Routledge Encyclopedia of Philosophy entry.
As ‘particulars’ we count objects like computers, mountains, bicycles, and scissors, as well as individuals like Plato, Socrates, and Aristotle. These are all reasonably well-understood entities (at least, that is how they appear at first glance), which might lead one to conclude that so too is their particularity. It is, however, doubtful whether studying the items just mentioned (from the point of view of their being particulars) informs us about the nature of particularity. This is because all these things, apart from being particular, are also concrete (in the sense that they are spatiotemporally located), complex (in the sense that they have other – particular – entities as parts), and natured (in the sense that they have – and hence are not – properties). Whatever ‘being particular’ amounts to, it is most likely not restricted in this way. To see this, consider an alternative list of items, which most would categorise as ‘particulars’ or – at least – as ‘particular’: the Number Two; God; the state of affairs that Socrates is wise; the event that Plato is running; the redness of this apple; and Socrates’ frown. At least the first item on this new list is abstract not concrete; the fifth and sixth are plausibly understood as properties, not objects (so-called tropes); and the third and fourth are neither objects nor properties. Add to this the idea that there are ‘thin’ particulars or ‘non-qualitative properties’ (sometimes called substrates, sometimes haecceities), and what ‘being a particular’ amounts to becomes even further removed from what typically characterises the ordinary objects and individuals on our first list.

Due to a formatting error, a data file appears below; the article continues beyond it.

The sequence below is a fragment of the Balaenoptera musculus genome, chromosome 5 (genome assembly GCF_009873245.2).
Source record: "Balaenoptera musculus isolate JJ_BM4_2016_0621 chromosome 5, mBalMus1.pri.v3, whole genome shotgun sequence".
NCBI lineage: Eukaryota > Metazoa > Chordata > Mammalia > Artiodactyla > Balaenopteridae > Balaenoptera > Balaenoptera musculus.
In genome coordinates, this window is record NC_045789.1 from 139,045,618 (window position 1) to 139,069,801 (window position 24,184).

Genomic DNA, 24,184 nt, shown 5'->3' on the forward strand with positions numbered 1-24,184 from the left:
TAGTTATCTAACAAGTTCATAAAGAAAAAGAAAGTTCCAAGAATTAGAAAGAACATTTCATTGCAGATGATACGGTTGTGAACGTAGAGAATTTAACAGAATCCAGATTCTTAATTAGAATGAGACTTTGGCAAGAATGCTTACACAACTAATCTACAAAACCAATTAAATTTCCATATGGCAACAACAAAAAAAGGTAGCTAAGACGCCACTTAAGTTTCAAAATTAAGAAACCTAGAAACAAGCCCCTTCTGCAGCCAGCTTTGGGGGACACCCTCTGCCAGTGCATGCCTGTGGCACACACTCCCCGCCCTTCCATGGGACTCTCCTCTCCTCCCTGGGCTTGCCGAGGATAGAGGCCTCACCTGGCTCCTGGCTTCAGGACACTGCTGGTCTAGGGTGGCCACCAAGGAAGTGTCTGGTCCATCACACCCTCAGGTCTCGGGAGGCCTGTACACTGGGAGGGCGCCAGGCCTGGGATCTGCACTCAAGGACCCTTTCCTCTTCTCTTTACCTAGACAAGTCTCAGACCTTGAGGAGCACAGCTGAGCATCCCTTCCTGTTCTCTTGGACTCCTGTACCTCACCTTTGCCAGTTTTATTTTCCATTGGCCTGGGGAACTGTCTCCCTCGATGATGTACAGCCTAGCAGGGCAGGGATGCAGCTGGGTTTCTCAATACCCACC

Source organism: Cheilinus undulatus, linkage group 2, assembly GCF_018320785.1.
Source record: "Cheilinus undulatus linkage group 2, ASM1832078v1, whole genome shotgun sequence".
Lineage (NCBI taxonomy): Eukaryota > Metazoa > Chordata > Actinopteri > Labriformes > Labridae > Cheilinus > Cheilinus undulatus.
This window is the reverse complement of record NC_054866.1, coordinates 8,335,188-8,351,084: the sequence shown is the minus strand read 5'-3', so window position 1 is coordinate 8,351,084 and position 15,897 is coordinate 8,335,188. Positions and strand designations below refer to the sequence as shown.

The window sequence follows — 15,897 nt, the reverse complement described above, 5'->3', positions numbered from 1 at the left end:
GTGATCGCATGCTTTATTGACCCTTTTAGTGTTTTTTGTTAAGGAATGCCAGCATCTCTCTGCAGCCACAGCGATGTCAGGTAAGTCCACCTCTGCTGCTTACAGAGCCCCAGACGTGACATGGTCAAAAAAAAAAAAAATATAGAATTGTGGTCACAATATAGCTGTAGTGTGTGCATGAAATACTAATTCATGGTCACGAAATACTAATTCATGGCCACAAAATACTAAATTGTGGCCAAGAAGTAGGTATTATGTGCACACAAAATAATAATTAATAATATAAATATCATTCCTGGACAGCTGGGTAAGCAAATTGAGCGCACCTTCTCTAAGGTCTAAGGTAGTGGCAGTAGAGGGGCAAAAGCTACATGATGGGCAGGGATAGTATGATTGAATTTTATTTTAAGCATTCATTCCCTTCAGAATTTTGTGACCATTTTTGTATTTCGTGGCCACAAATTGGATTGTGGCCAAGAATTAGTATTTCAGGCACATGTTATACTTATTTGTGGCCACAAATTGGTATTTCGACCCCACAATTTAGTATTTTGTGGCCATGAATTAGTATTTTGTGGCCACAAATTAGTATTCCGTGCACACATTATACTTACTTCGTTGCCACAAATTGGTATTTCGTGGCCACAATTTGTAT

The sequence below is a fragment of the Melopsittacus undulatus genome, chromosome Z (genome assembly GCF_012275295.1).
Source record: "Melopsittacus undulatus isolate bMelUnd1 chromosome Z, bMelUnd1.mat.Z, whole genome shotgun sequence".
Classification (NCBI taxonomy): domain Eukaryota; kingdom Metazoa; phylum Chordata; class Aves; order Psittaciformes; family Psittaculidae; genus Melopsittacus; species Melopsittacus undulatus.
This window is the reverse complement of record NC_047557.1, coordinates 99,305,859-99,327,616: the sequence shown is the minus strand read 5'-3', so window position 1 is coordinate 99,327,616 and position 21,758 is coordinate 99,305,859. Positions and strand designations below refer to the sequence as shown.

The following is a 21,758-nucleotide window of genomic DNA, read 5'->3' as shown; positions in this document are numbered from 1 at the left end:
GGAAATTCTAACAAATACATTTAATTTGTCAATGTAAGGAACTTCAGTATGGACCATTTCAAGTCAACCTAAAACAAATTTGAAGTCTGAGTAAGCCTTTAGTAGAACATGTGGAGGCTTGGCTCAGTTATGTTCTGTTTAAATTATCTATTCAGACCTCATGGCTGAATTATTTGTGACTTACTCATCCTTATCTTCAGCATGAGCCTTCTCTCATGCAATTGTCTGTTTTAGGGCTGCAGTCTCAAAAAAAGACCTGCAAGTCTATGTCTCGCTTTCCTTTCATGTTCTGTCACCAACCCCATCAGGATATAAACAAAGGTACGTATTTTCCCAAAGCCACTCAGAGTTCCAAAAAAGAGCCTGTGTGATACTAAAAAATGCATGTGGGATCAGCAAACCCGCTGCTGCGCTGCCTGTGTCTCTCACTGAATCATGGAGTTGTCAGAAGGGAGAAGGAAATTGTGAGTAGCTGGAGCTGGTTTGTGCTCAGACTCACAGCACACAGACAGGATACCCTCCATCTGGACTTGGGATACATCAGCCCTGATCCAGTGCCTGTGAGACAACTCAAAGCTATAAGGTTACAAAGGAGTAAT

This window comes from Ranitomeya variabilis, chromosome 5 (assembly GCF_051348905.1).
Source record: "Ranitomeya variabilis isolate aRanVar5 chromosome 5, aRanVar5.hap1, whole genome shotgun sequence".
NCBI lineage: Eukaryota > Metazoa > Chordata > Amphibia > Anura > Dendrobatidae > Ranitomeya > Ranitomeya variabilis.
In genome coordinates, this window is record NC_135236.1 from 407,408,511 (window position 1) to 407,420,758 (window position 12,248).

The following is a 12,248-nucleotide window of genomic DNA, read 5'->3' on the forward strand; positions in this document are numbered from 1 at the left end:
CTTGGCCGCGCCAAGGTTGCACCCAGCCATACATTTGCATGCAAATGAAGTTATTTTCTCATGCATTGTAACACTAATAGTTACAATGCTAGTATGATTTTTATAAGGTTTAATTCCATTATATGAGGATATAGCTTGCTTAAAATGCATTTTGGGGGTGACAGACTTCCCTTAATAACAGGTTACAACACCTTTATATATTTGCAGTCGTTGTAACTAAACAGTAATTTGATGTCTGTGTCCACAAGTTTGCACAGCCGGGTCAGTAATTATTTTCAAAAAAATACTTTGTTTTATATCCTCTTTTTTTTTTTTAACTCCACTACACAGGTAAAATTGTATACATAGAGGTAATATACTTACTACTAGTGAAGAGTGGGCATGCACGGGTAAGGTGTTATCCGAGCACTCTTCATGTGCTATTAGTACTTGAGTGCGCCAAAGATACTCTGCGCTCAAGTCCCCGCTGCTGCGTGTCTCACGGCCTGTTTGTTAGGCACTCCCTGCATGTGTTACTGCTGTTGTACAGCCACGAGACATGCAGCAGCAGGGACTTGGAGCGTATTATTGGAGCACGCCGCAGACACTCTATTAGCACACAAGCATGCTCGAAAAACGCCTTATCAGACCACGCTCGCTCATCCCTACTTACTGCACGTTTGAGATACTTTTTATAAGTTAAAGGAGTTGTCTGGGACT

In other words, various distinctions must be kept apart. To be a particular is to be a non-universal. But to be a non-universal should not be equated with being a non-property (so as not to rule out particular properties, or tropes (see Properties); it should not be equated with being necessarily spatiotemporally located (so as not to rule out abstract particulars – see Abstract objects); it should not be equated with being or having a nature (so as not to rule out thin particulars – see Substance, and Haecceity and thisness); and it is highly unlikely that it should be equated with being either an object or a trope (so as not to rule out states of affairs, for example – see Facts), events (see Events), or even Platonic Forms (see Forms, Platonic). Indeed, one of the interesting things about particularity – one that makes it reasonable to think that it captures something very fundamental about (some of) reality’s inhabitants – is precisely that it cuts across all of these distinctions.
In the literature, the distinction between particular and universal (see Universals) has been understood in various ways: in terms of exemplification (particulars exemplify, but are not exemplified); in terms of the functioning of terms with the help of which particulars and universals are picked out (particulars are picked out by terms in subject position); in terms of completeness (particulars, unlike universals, are ‘complete’ entities); in terms of their relation to space-time (particulars cannot exist in more than one position in space at each moment in time); and in terms of similarity (particulars do not obey the identity of indiscernibles, and so can be distinct yet exactly similar (see Identity of indiscernibles). Adopting any one of these accounts of the distinction (with the possible exception of the last one) means having to understand one or more of the items on our second list as non-particulars. For this and related reasons, there is no real consensus on what makes something a particular.
Link to entry here. Link to final draft below.